4 Day D.C. & Williamsburg Tour

4 Day D.C. & Williamsburg Tour

Day 1 You'll See:

  • Arlington National Cemetery
  • Embassy Row
  • Monuments and Memorials
  • Ford’s Theater
  • Petersen House

Day 2 You'll See:

  • Capitol Hill
  • Supreme Court
  • National Archives
  • Museum of American History
  • Air & Space Museum

Day 3 You'll See:

  • Mt. Vernon
  • National Holocaust Memorial Museum
  • Museum of Natural History

Day 4 You'll See:

  • Colonial Williamsburg

Day One

Arlington National Cemetery
You’ll recognize Arlington National Cemetery upon first sight of the endless waves of uniform white headstones unfurling across six hundred+ manicured acres marking the graves of nearly half a million soldiers and their loved ones. Almost two hundred special monuments and memorials stand scattered across the green – including a Pentagon Group Burial Marker placed with the final remains of the one hundred and eighty-four victims of the September 11, 2001 attack. This cemetery is one of the most popular tourist attractions in Washington, D.C. - its important history and beautiful setting make it a perfect place for remembering, for reflection, and for honoring US soldiers past and present. Presidents John F. Kennedy and William Howard Taft are buried here.

Embassy Row
Once considered D.C.’s premier residential address, Massachusetts Avenue - notorious for its many mansions - garnered the nickname "Millionaires' Row". Evalyn Walsh McLean, the original owner of the infamous Hope Diamond – was among the reigning elite opting to showcase their fortunes in the Nation’s capital. She would actually keep the magnificent gem at her home during the day but had it whisked away to a safe deposit box each night. The glamorous thoroughfare is also the home of the Woodrow Wilson House – the only presidential museum in all of Washington. Today, with most of the socialites long gone, the elaborate, re-purposed historic mansions on Embassy Row house more than 175 foreign embassies, residences, chanceries, and diplomatic missions; how many of their flags will you and your fellow travelers recognize?

Monuments and Memorials
Whether you opt for the guided, narrated version of this popular tour or decide to just wing it, this brisk scenic walkabout gets you and your travel companions around to all of the monuments and memorials of Washington DC, everyone unique and important in its own right. Your invigorating jaunt begins at the White House and continues through the National Mall, along the Reflecting Pool, and around the Tidal Basin, winding to its conclusion at the US Capitol Building and Supreme Court.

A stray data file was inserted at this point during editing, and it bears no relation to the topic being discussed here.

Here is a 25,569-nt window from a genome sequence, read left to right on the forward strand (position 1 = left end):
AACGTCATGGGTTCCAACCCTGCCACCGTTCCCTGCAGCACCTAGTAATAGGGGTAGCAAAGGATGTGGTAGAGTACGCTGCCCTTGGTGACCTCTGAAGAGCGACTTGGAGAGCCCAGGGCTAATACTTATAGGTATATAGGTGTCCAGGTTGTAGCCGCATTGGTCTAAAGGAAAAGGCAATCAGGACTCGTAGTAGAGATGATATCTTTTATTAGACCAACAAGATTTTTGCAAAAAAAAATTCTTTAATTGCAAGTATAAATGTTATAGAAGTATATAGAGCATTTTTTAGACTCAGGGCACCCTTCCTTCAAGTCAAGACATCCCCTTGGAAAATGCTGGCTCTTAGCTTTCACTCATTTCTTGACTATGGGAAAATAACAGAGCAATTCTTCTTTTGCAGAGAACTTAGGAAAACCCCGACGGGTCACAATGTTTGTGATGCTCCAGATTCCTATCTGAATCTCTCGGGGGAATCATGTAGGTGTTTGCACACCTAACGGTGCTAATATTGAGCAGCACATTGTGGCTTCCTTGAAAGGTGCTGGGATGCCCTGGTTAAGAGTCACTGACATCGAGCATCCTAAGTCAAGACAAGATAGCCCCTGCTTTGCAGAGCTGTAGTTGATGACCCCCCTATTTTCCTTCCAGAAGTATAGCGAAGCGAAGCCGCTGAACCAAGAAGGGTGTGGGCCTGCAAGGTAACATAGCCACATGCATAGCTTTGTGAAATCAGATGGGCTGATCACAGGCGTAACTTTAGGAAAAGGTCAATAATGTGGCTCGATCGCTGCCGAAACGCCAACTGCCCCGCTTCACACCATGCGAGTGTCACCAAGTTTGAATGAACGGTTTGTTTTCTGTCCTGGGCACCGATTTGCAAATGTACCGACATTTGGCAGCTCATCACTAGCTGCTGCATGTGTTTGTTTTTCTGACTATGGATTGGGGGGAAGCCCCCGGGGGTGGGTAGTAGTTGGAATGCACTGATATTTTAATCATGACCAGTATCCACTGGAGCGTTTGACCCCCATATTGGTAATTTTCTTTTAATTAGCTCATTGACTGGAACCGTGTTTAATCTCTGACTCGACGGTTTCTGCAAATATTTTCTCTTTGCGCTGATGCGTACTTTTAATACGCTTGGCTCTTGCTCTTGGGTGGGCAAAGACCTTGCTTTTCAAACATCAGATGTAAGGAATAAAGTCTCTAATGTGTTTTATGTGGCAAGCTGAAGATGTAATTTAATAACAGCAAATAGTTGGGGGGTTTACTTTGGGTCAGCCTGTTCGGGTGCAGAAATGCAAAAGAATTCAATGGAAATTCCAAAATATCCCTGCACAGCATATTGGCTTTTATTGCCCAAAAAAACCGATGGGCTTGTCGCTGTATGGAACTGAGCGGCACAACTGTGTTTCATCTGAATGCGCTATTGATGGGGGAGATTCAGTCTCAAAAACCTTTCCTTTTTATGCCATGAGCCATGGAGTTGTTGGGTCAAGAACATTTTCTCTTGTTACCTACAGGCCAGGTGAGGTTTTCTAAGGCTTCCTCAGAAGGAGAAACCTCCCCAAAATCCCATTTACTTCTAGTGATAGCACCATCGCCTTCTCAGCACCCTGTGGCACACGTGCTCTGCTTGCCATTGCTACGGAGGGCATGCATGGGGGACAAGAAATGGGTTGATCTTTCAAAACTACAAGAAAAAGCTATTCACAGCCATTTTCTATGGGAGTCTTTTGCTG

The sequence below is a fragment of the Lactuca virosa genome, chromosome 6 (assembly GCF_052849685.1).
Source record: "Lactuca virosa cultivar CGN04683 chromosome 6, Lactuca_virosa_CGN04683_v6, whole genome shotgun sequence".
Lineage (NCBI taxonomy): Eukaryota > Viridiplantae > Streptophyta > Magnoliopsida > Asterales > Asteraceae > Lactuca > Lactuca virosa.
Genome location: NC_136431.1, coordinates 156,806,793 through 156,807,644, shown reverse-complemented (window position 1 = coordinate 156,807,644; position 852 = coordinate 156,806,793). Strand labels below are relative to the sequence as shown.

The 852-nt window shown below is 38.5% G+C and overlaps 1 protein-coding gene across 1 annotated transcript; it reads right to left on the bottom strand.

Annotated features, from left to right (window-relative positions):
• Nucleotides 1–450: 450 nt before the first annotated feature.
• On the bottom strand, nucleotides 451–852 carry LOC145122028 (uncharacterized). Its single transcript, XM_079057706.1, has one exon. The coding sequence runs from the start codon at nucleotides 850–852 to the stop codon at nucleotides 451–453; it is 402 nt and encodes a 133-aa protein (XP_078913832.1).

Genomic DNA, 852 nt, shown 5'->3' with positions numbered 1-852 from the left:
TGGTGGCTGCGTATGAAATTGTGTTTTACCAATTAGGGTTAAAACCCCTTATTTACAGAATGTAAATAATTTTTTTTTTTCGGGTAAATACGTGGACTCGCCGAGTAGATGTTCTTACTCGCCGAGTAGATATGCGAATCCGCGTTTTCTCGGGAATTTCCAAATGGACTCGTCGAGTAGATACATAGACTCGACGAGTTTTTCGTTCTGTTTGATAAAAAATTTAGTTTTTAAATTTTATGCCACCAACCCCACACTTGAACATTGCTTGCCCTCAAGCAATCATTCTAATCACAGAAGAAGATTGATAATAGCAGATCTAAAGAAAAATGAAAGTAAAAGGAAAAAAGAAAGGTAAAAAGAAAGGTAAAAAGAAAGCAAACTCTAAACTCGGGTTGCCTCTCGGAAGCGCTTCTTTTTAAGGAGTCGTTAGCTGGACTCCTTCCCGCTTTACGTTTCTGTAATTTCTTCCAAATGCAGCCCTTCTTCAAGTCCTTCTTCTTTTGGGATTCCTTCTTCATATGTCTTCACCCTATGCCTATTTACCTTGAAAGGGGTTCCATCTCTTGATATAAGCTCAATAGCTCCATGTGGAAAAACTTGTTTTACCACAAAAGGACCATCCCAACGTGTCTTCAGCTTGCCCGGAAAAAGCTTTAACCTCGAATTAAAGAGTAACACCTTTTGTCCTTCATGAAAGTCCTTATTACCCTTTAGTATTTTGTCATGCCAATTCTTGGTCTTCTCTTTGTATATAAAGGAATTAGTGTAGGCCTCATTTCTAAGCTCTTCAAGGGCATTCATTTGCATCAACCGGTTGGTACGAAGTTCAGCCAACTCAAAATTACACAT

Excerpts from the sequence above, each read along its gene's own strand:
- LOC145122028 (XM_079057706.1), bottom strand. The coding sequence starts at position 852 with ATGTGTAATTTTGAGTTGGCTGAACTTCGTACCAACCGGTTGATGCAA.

Ford’s Theater
John T. Ford bought the original building – a former church - and renovated it into a theatre, which he first called Ford's Athenaeum. Destroyed by fire in 1862, it was rebuilt the following year. Just five days subsequent General Lee's surrender at Appomattox Court House, President Abraham Lincoln, and his wife were enjoying a performance of Our American Cousin at this infamous venue; notorious actor John Wilkes Booth, desperate to aid the dying Confederacy, stepped into the luxe box where the presidential party was seated and shot Lincoln, who passed away the next morning at Peterson House, just across the street. Visitors to Ford’s Theatre and Peterson House step back in time to retrace President Lincoln’s last hours on earth as they recall the tragic events of that fateful night.

Petersen House
William A. Petersen, a German tailor, constructed this ordinary red brick three-story townhouse directly across the street from Ford’s Theatre, where John Wilkes Booth shot President Lincoln as he sat enjoying a performance with his wife the night of April 14th, 1865. The mortally wounded Lincoln was carried from the theatre to Petersen’s house and tended in a back bedroom until his death just hours later. The National Park Service has maintained the residence as a historic house museum, recreating the scene at the time of Lincoln's death for visitors who come to learn more about that terrible night in history and the people who surrounded and aided our 16th President in his final hours.


Day Two